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I told my girlfriend about some weeds that i had in my garden that were edible and she flat out told me I wasnt allowed to eat them and eating weeds was disgusting. WTF! They are just plants. What is the difference between a carrot and a daffodil?

Its stuff like this that makes me really depressed. I can understand some things but to me at least what she said and how she reacted was totally irrational. My friends and family have almost the same reaction. Grr I say just grr :-(
 

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My grandmother makes the most fabulous Jam with the flowers of the dandelions! It tastes a little like honey.
 

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Quote:
Originally Posted by Doktormartini View Post

However, an article in Men's Journal stated that extensive laboratory testing showed there was no toxin present in McCandless's food supplies. Dr. Thomas Clausen, the chair of the chemistry and biochemistry department at UAF said "I tore that plant apart. There were no toxins. No alkaloids. I'd eat it myself."[7] Despite these results, Krakauer's take has survived subsequent reprintings of the book.[3][7] Also, analysis of the wild sweet pea, given as the cause of Chris's death in Sean Penn's film, has turned up no toxic compounds and there is not a single account in modern medical literature of anyone ever being poisoned by this species of plant.[3] Or, as one journalist put it: "He didn't find a way out of the bush, couldn't catch enough food to survive, and simply starved to death."[7]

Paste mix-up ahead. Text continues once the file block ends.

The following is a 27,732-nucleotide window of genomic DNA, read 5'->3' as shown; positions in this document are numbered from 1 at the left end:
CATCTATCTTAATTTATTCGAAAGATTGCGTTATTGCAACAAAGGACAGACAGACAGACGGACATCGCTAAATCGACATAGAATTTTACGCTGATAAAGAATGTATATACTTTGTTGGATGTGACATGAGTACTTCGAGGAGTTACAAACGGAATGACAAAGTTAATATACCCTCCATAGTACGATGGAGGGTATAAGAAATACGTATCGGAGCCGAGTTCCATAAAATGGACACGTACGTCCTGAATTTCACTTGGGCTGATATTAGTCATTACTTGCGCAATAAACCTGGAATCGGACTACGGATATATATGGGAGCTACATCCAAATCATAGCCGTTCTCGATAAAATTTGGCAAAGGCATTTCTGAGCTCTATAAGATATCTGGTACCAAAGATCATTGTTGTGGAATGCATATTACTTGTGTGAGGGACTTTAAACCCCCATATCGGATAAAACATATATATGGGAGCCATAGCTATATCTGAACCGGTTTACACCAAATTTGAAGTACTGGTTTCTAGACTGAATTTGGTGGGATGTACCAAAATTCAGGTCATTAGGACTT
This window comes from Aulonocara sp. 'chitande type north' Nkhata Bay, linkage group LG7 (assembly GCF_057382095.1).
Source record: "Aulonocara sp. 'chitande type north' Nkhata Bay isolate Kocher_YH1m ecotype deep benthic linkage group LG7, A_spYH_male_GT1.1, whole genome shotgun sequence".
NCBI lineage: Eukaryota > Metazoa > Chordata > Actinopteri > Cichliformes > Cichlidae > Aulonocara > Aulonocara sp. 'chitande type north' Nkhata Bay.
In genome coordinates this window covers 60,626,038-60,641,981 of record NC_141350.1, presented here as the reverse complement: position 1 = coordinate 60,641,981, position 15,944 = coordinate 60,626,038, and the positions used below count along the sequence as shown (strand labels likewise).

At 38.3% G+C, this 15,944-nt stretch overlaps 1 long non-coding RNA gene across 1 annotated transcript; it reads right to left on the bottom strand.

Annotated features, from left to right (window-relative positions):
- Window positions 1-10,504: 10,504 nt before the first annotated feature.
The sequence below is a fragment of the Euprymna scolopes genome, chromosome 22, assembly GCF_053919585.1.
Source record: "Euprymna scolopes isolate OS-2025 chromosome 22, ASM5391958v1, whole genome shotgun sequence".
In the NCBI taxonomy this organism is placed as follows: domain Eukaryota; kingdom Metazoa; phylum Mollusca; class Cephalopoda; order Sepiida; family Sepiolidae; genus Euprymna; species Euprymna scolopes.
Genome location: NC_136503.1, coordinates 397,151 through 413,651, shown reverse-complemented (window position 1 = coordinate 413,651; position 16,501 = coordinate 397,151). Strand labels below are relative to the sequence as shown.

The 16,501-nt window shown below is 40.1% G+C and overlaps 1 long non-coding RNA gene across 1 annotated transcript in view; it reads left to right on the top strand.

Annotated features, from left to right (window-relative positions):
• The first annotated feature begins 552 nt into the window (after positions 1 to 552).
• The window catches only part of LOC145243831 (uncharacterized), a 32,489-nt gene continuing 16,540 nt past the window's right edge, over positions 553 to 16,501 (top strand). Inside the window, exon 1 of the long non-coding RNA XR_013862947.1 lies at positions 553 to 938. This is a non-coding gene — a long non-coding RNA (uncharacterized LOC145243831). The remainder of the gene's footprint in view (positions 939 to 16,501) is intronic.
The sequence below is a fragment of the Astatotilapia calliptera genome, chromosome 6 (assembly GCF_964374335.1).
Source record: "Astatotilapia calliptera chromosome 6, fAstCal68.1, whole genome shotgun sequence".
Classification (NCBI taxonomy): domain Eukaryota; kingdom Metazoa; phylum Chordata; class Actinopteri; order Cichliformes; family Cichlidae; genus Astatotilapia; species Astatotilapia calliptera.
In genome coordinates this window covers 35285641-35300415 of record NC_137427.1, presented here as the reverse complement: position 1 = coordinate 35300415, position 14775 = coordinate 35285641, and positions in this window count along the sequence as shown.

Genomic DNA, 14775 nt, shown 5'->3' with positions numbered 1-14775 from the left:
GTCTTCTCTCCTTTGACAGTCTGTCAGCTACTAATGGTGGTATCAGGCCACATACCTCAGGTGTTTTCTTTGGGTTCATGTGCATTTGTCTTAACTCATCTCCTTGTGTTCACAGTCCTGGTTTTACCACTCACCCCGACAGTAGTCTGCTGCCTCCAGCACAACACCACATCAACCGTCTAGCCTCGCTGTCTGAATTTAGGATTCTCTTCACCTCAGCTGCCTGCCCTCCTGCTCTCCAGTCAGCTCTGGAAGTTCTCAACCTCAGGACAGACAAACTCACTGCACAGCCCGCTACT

Okay. Well, I just suppose it was just a case of him being a dumb ass then. Really, why people heroize this guy is beyond me.
 

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I'm too much of a scaredy cat to forage for food, but I've planted numerous fruit trees in my yard and I have a big garden every year. I foraged as a kid, though. I ate lots of wild blackberries and huckleberries.
 

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We harvested a lot of wild blackberries in the fall over here. We ate a bunch as is, and I made jam.